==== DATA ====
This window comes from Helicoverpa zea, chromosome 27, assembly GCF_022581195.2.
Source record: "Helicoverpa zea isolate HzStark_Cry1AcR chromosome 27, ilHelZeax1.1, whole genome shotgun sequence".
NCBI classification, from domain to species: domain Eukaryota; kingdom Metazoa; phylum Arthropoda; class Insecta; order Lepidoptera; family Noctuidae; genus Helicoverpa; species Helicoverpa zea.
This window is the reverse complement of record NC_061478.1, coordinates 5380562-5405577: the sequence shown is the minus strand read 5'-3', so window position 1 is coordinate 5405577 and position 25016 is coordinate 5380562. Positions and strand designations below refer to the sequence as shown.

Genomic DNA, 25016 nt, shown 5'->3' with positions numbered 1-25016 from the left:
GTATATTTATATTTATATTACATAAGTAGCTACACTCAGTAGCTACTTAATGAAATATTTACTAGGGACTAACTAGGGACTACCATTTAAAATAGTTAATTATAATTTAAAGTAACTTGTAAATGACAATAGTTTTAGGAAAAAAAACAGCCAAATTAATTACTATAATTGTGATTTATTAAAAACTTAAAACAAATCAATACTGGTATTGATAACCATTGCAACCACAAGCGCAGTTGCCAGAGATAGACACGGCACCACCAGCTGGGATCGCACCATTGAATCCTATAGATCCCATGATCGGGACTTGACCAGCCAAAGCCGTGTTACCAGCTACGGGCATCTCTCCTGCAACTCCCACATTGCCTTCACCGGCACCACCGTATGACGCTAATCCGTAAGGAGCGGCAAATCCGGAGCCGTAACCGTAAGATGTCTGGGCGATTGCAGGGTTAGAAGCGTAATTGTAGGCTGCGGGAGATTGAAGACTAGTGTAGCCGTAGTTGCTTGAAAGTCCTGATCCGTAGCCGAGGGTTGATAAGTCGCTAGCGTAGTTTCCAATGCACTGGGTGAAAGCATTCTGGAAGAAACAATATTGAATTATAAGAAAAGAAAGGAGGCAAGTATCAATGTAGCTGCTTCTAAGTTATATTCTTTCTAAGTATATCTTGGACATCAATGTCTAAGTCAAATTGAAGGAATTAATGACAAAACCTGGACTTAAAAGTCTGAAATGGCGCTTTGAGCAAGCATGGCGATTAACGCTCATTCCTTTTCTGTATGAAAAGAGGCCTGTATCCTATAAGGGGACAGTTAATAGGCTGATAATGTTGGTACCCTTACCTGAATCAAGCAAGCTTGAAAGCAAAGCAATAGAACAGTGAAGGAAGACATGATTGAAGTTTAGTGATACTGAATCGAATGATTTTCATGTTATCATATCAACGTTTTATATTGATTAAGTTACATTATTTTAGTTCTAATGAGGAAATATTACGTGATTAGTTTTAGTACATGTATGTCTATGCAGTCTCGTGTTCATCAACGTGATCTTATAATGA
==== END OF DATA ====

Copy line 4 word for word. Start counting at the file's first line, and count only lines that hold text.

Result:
This window is the reverse complement of record NC_061478.1, coordinates 5380562-5405577: the sequence shown is the minus strand read 5'-3', so window position 1 is coordinate 5405577 and position 25016 is coordinate 5380562. Positions and strand designations below refer to the sequence as shown.